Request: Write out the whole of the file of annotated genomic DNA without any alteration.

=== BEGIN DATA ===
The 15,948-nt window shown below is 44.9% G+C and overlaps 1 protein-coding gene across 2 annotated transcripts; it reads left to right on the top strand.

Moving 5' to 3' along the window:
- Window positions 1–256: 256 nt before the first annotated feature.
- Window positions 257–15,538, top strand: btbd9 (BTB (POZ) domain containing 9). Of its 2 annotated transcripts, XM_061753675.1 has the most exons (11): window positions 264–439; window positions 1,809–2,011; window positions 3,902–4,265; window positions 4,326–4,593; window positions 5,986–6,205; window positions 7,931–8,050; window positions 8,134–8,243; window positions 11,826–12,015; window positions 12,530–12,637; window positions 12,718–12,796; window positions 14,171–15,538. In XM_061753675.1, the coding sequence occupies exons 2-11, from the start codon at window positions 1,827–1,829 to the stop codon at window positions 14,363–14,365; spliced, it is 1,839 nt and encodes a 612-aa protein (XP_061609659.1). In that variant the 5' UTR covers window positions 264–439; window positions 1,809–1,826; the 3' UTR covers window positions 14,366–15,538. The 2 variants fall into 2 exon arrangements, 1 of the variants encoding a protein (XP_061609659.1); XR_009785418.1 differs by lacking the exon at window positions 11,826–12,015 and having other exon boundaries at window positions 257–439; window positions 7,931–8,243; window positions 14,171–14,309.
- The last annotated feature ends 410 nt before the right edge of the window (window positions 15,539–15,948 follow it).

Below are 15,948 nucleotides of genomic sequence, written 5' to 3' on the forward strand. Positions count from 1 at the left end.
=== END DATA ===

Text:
The 15,948-nt window shown below is 44.9% G+C and overlaps 1 protein-coding gene across 2 annotated transcripts; it reads left to right on the top strand.

Moving 5' to 3' along the window:
- Window positions 1–256: 256 nt before the first annotated feature.
- Window positions 257–15,538, top strand: btbd9 (BTB (POZ) domain containing 9). Of its 2 annotated transcripts, XM_061753675.1 has the most exons (11): window positions 264–439; window positions 1,809–2,011; window positions 3,902–4,265; window positions 4,326–4,593; window positions 5,986–6,205; window positions 7,931–8,050; window positions 8,134–8,243; window positions 11,826–12,015; window positions 12,530–12,637; window positions 12,718–12,796; window positions 14,171–15,538. In XM_061753675.1, the coding sequence occupies exons 2-11, from the start codon at window positions 1,827–1,829 to the stop codon at window positions 14,363–14,365; spliced, it is 1,839 nt and encodes a 612-aa protein (XP_061609659.1). In that variant the 5' UTR covers window positions 264–439; window positions 1,809–1,826; the 3' UTR covers window positions 14,366–15,538. The 2 variants fall into 2 exon arrangements, 1 of the variants encoding a protein (XP_061609659.1); XR_009785418.1 differs by lacking the exon at window positions 11,826–12,015 and having other exon boundaries at window positions 257–439; window positions 7,931–8,243; window positions 14,171–14,309.
- The last annotated feature ends 410 nt before the right edge of the window (window positions 15,539–15,948 follow it).

Below are 15,948 nucleotides of genomic sequence, written 5' to 3' on the forward strand. Positions count from 1 at the left end.